At some point you decided to pursue this passion as an artist. I beg your pardon for what may seem like “the” stereotypical question but was this an issue with your family?
I’m glad you asked. My parents aren’t exactly thrilled about my new career pursuits since I don’t make nearly as much money as I did as an electrical engineer, but I’m supporting myself, and I think it’s important for me to find meaning in the work that I do. I owe it to my parents for educating me. I wouldn’t be making this type of music if it weren’t for them. The way I approach music is so left- and right-brained, thanks to 10 years of piano training and a STEM background. I use all these unorthodox approaches to create trippy and beautiful soundscapes.
And my time at UCLA gave me a really broad background to draw from. I majored in Electrical Engineering but had diverse course load — from digital signal processing to filters and electronics, and even some classes in the film department in sound design and music. After I graduated, I took on an engineering job but lost interest in it. Now I focus more on musical pursuits — whether that be sound design, recording engineer, music for film and TV, or this project.
Was it always your vision to fuse electronic music with your Asian roots?
I want to say out of respect for my Chinese brothers and sisters that this project is about exploring my parent’s struggles and my story as a Chinese American through the punk lens of techno. I was always inspired by techno pioneers like Drexciya, Underground Resistance, and even punk pioneers like the Gang of Four.
In the course of starting the project I’ve spent more time reading about Asian American narratives and reconnecting with my Chinese heritage than ever before.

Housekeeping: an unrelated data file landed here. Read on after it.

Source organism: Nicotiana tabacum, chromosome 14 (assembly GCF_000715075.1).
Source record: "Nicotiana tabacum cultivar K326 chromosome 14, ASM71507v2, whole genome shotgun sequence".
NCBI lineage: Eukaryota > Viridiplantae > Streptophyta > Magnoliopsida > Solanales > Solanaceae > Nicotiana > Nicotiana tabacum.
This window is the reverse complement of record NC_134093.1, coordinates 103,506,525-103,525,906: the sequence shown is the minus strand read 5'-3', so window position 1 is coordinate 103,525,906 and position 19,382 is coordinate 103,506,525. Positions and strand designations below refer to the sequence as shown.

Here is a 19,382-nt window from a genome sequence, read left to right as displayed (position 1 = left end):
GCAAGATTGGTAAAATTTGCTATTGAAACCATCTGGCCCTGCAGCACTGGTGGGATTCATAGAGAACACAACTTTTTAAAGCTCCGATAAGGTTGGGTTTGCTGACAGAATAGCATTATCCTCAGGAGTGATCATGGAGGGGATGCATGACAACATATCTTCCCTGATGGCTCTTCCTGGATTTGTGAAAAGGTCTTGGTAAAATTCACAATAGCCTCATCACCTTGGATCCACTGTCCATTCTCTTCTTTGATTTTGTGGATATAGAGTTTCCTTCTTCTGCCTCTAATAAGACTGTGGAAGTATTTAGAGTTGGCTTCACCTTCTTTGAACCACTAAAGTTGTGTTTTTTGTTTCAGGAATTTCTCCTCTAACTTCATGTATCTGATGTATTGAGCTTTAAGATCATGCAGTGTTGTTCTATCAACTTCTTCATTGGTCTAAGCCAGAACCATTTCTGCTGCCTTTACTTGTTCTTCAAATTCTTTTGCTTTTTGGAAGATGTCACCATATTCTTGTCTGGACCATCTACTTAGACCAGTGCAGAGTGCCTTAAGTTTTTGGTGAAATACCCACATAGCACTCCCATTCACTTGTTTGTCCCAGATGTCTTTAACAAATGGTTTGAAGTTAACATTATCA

What’s your goal with the project?
Sonically, I want to make beautiful and tripped-out electronic music that I’m proud of. I want to keep pushing the boundaries of what I can do sonically as an electronic musician. There’s so much you can convey with sound. Electronic music is truly an art that can take the mind to new worlds.
Visually, I’m beginning to work with artists to come up with some form of an audio-visual show and also to start releasing video art shorts that coincide with themes in my work. I’m working with Miko Revereza, who I really respect as a video artist, and some friends over at Folder Studio! Shout out to them, they just worked on a great docu-series that details the narrative of the K-town riots during the ‘90s from the Korean perspective.
Thank you for the premiere, by the way. Can you tell us what kind of setting you best envision these tracks being listened to?
I think this EP is meant not only for clubs but also for headphone listeners at home. It’s heady and moody and I tried to tell a story through sound design.
Electronic music is really cerebral for me. I usually like to listen in my car or maybe go on a walk at night and listen to a record by myself with headphones. The EP definitely has a yin-and-yang vibe, some darker tracks mixed along with some brighter tracks. It’s a great sampler of what’s to come from One Child Policy.
Artist: One Child Policy
Title: Cultural Transmissions
Format: Tape & Digital
Release: November 13th, 2017
Cover photo of One Child Policy by Bennet Perez. Art direction by Neal Reinalda